The machine learning model extension is part of the CDD Visualization subscription, and requires activation by CDD support. Please contact us to learn how to try it for 30 days, or to subscribe to CDD Visualization.
Creating a model calls for two sets of molecules to train the model: the "good" molecules, and a previously screened training set. CDD Vault uses FCFP6 structural fingerprints to build a Bayesian statistical model. The model will then generate a score that can be used to rank compounds that have not been screened yet. The machine learning model is stored as a special type of protocol (category = Machine-Learning model), and provides a ROC plot so you can gauge its effectiveness. Each molecule receives a relative score, applicability number, and maximum similarity number.
The model will automatically score all compounds in the project you select while creating it. You can subsequently share it with other projects to score more molecules.
The models feature will be evolving significantly in the future. We'd love to hear what you want to be able to do with Machine-Learning models, to help guide that evolution.
If you prefer to watch a short demonstration on how to build a model, you can watch the following short video clip on our CDD Academy Youtube channel:
Baseline training set
"Good" molecules set
Machine-Learning is a computation technique of relating a molecular property to the underlying structure. Machine learning methods generally involves three broad steps: Firstly, the representation of a molecule in a way suitable for computerized treatment, often referred to as the choice of a descriptor (FCFP6 fingerprint). Secondly, the choice of the variable one attempts to model, often called the endpoint – which can be any molecular property that can be experimentally measured. Frequently used endpoints (since they are relevant in drug discovery practice) are solubility and logP as physicochemical properties, or bioactivity as a biological measurement variable (CDD protocol data). Thirdly, descriptors (input variables) and endpoints (output variables) need to be connected by means of one of a variety of available model generation methods (Bayesian model). From Bender, Molecular Similarity Primer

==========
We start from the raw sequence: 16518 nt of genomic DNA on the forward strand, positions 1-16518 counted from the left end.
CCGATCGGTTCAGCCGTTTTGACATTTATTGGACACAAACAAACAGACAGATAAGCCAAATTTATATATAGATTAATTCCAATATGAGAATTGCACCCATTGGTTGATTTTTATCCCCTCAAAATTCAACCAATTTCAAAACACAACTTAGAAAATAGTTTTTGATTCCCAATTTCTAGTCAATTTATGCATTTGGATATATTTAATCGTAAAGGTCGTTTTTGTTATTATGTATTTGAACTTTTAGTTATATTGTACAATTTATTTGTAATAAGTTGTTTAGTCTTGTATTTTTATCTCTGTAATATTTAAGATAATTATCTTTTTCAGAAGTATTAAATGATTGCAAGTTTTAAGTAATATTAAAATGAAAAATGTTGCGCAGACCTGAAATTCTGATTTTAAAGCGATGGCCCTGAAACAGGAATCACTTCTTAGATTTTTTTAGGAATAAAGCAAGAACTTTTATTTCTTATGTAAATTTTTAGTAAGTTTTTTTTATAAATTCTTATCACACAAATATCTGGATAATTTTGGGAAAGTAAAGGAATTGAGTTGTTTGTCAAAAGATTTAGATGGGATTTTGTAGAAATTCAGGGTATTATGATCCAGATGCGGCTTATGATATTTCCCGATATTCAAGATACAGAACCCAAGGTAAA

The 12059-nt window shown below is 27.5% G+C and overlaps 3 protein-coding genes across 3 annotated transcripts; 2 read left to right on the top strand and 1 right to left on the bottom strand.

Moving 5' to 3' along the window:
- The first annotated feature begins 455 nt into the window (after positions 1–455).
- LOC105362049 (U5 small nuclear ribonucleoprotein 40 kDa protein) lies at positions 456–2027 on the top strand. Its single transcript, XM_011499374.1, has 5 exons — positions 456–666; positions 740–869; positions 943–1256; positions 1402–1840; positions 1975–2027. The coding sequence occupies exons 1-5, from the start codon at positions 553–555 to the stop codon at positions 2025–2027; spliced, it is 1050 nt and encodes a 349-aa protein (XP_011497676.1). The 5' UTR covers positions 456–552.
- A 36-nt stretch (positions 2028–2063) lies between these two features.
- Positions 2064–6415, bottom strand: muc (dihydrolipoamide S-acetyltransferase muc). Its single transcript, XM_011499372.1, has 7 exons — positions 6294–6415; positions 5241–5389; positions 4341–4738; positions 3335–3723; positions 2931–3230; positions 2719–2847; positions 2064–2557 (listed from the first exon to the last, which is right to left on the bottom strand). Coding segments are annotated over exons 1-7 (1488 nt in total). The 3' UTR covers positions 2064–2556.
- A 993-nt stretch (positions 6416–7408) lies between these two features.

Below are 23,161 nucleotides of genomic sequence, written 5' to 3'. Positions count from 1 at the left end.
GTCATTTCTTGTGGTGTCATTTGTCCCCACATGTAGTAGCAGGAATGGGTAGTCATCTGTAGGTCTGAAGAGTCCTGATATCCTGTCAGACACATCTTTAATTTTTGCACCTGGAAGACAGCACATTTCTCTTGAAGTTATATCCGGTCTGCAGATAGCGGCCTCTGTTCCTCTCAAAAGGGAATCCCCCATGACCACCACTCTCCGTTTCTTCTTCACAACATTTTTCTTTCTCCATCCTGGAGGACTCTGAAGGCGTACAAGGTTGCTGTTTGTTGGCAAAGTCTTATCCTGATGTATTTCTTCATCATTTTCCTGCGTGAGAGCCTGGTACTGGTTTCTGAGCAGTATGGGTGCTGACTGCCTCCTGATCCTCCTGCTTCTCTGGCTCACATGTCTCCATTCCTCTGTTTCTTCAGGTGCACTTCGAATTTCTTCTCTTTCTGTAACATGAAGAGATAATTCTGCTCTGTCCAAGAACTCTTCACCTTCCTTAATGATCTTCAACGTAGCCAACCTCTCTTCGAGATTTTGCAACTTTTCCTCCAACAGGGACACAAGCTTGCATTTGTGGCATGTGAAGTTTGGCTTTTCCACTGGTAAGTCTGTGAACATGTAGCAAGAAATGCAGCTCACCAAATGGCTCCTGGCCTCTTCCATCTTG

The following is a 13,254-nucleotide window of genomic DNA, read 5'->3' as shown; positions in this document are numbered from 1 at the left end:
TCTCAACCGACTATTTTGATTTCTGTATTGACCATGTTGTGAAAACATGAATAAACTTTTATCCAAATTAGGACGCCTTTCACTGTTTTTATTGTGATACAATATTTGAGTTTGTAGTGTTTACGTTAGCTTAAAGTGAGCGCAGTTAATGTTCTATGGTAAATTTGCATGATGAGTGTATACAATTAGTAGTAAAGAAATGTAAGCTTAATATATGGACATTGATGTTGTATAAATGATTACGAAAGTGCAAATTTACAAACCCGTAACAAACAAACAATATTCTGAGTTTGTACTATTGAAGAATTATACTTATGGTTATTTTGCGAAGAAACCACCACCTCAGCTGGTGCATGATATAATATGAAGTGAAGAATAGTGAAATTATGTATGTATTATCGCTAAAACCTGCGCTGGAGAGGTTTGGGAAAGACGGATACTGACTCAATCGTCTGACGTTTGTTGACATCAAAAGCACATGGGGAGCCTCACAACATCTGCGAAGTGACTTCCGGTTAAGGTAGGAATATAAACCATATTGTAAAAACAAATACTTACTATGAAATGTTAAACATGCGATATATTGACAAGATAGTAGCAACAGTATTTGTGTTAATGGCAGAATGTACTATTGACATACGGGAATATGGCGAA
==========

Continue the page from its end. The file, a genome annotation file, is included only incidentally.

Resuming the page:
The following descriptors, and model are implemented by CDD. The end-point selection is performed by you, the experimenter, while building a model.
FCFP6 fingerprints are described in Rogers and Hahn 2010.